If you think this is going to be about ponds and lakes then stop right here. This is not for you. This is about all of the following topics and more: politics, elections, COVID, abortion, taxation, racism, gender, sexuality, law and prosecution, freedom, euthanasia, the communal and the individual, orthodoxy and heresy, justice and forgiveness. All of these thorny and controversial topics share the common problem represented in the question, “When does a pond become a lake?”
There is no final answer for determining when a pond becomes a lake. It is possible that some community could establish clear criteria but those criteria would only be a convention adopted by a group that desires a certain goal. One could suggest that factors like circumference, depth, and surroundings be used. But still, it could be (and has been) questioned and debated. The convention could evolve over time or be replaced by a whole new convention. Of crucial importance is the fact that science would be unable to solve the matter definitively. Science may contribute helpful information but that information would only be helpful toward advancing a certain goal and that goal would simply be a part of whatever convention science suggested. When ponds become lakes, just like every issue mentioned above, involves a conceptual conversation and that means that it is ongoing and messy.
Of course some try to suggest that their convention is something more. That it is somehow rooted in nature or in some divine plan. They attempt to present their convention as something received rather than developed. The notion that one’s convention is a received revelation is also a convention and as such, traps the zealot in infinite regress.
Because our most persistent controversial topics are conceptual rather than factual, we go awry when we look to facts to settle matters. When is something alive, human, a particular gender? When does a pond become a lake? When is someone similar enough to us to be considered an insider or different enough to be an outsider? When does a pond become a lake?
It will surprise many scientific materialists to learn that as helpful as science may be in understanding our universe it is rather limited in how it helps a controversial conversation at any moment in time. Over time science plays a role in the shaping of conventions but its role in culture, like Darwinism’s role in nature, requires the passing of time. Science can only provide conventional models that aim toward conventional goals, even if a particular theory starts out as unconventional. Unfortunately, human beings are going to disagree about our goals to the same degree that we disagree about our conventions.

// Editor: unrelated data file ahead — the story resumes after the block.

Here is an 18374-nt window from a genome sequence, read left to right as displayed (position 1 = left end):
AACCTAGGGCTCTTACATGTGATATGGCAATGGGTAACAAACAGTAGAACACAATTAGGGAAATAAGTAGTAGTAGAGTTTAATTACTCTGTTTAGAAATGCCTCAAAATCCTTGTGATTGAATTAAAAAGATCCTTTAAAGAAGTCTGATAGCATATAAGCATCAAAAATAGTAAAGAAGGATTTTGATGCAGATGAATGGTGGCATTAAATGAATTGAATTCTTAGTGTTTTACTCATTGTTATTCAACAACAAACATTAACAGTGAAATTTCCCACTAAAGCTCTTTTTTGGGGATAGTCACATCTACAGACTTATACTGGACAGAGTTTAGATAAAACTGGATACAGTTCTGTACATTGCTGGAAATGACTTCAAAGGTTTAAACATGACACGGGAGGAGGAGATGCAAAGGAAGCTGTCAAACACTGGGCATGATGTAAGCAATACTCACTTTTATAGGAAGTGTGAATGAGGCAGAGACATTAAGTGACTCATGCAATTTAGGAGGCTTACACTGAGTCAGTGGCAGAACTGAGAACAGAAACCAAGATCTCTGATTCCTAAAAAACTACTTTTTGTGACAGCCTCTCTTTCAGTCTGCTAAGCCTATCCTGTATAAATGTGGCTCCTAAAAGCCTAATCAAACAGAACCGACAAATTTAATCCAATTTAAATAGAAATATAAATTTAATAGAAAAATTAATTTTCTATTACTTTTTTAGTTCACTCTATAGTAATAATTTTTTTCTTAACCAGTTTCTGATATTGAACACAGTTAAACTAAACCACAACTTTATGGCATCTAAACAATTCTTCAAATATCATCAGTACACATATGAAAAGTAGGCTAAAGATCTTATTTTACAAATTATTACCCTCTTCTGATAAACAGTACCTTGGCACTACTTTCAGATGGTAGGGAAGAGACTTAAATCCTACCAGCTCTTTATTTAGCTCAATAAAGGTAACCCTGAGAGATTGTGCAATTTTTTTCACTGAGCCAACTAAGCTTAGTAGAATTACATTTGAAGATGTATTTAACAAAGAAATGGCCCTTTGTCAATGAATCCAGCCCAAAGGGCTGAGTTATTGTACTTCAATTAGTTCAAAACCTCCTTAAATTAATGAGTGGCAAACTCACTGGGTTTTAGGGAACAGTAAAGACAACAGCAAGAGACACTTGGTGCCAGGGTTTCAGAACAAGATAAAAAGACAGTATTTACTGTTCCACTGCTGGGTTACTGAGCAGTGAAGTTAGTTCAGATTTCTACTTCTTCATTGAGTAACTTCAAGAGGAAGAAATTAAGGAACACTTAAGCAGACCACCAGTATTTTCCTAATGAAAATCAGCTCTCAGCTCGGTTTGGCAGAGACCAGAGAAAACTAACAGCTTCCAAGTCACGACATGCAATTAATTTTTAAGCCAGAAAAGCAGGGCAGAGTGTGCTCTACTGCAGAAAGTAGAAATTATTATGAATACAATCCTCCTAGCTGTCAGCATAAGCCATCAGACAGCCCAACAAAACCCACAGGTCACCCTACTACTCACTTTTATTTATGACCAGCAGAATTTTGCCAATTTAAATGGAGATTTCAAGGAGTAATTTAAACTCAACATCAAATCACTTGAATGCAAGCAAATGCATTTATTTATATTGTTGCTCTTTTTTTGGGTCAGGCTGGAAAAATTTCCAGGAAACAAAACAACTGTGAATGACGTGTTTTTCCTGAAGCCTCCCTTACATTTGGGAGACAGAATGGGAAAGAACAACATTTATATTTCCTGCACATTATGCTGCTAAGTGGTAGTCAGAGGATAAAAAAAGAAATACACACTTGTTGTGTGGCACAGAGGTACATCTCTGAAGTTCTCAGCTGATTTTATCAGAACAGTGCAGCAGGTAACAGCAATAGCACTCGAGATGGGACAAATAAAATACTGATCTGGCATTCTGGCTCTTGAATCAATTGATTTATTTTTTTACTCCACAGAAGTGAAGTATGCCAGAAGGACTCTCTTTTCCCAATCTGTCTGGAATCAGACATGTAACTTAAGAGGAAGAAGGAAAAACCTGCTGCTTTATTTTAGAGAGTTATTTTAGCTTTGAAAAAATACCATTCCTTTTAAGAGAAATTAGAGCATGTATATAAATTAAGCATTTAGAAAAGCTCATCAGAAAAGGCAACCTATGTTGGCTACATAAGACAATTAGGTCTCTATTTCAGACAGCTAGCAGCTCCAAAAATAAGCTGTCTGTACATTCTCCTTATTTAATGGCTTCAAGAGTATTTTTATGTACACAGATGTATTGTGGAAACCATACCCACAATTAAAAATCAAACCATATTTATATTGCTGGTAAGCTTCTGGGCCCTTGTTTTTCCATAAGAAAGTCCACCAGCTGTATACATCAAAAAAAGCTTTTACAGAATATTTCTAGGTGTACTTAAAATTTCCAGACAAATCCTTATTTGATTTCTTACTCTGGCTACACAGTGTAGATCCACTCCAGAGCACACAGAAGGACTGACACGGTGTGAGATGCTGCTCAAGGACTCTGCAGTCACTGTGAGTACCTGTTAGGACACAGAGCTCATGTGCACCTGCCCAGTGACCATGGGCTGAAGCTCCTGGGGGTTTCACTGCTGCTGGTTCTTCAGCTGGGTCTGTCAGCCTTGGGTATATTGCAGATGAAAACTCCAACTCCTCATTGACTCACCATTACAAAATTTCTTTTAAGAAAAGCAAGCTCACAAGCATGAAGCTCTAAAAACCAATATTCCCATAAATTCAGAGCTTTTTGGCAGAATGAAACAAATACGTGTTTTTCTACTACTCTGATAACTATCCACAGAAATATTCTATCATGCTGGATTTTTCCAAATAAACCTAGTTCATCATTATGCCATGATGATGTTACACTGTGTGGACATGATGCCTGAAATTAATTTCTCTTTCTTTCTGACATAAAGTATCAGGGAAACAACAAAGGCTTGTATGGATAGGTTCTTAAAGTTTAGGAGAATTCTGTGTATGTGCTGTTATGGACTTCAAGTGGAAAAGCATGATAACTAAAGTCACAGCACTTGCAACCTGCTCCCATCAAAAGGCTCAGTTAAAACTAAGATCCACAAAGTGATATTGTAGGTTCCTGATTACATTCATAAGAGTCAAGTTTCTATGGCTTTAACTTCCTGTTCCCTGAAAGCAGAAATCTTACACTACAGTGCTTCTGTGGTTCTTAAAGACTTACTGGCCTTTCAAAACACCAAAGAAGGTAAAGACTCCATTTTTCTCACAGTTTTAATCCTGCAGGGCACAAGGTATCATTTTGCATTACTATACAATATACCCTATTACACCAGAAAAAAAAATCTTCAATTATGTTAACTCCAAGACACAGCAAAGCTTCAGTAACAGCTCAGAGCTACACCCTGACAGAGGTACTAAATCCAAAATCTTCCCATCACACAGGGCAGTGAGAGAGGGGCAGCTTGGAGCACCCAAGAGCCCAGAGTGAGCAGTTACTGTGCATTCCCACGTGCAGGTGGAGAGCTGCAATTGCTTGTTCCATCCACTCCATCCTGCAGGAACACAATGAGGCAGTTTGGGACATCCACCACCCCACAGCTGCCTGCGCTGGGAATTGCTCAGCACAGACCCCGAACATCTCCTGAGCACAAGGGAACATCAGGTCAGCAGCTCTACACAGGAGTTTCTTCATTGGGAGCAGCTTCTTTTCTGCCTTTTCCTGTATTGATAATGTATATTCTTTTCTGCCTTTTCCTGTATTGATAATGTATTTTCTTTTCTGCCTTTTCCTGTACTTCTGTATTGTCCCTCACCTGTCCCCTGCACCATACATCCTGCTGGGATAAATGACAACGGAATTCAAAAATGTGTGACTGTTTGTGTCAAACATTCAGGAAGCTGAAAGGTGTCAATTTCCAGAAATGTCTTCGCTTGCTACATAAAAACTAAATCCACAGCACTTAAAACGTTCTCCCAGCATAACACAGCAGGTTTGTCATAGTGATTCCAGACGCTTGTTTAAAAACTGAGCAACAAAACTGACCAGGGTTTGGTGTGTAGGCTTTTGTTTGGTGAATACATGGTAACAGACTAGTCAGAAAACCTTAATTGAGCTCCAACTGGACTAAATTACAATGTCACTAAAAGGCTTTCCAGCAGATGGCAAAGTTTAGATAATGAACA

Every convention implies a goal whether that goal is acknowledged or understood clearly as the convention is formed. Every goal implies conventions that will have to be in place in order for the goal to be achieved and this is true even if the goal is set before any of its implied conventions are created. Conventions and goals are not separate things, but one thing. Where you have one, you have the other.
This does not mean that there are no facts. Consider the voting ballot. What is not in dispute is that a pen mark has filled in one empty circle over others. If the names were removed so that only circles A, B, C, were visible. Any individual with adequate eyesight or any group of individuals would agree on which circles had been marked. There might be the odd stray mark that would prompt discussion but even those ballots would be identifiable. In other words, before we can have disagreements we have to agree on a great deal. After counting the ballots, everyone involved would agree to the outcome. Once names were introduced however, the conversation would get messier because the goal would shift from the mere counting of marks on ballots to determining who will govern. The first kind of mere counting is a convention of sorts, but because we don’t know what meaningful disagreement would look like regarding it, we call it an objective fact. B won the election by “x” amount of votes. The second kind of “counting” the ballots is clearly conventional and is easily understood as such because we can imagine how disagreements might emerge.
All this means is that people on both sides of the political aisle know what it means to fill in an empty circle with a pen and both know what it is to count something. They are living in the same world. However, they are operating out of differing conventions with differing goals. It certainly seems to many of us that what supporters of Donald Trump desire is to change the conventions that have hitherto guided our nation. They, on the other hand, would argue that they are calling us back to traditional conventions. When does a pond become a lake or when does a lake become a pond?
What I can say is that because conventions are the product of ongoing conversations it is preferable to have peaceful conversations that involve as many diverse people as possible, especially those who have been excluded from prior conversations. That is my desired goal and I believe that conventions like freedom, justice, fairness, equality, and respect are ways of achieving that goal. Until we realize that the conversation is all we have we will keep shouting across a body of water with one group screaming “Pond!” and the other screaming “Lake!”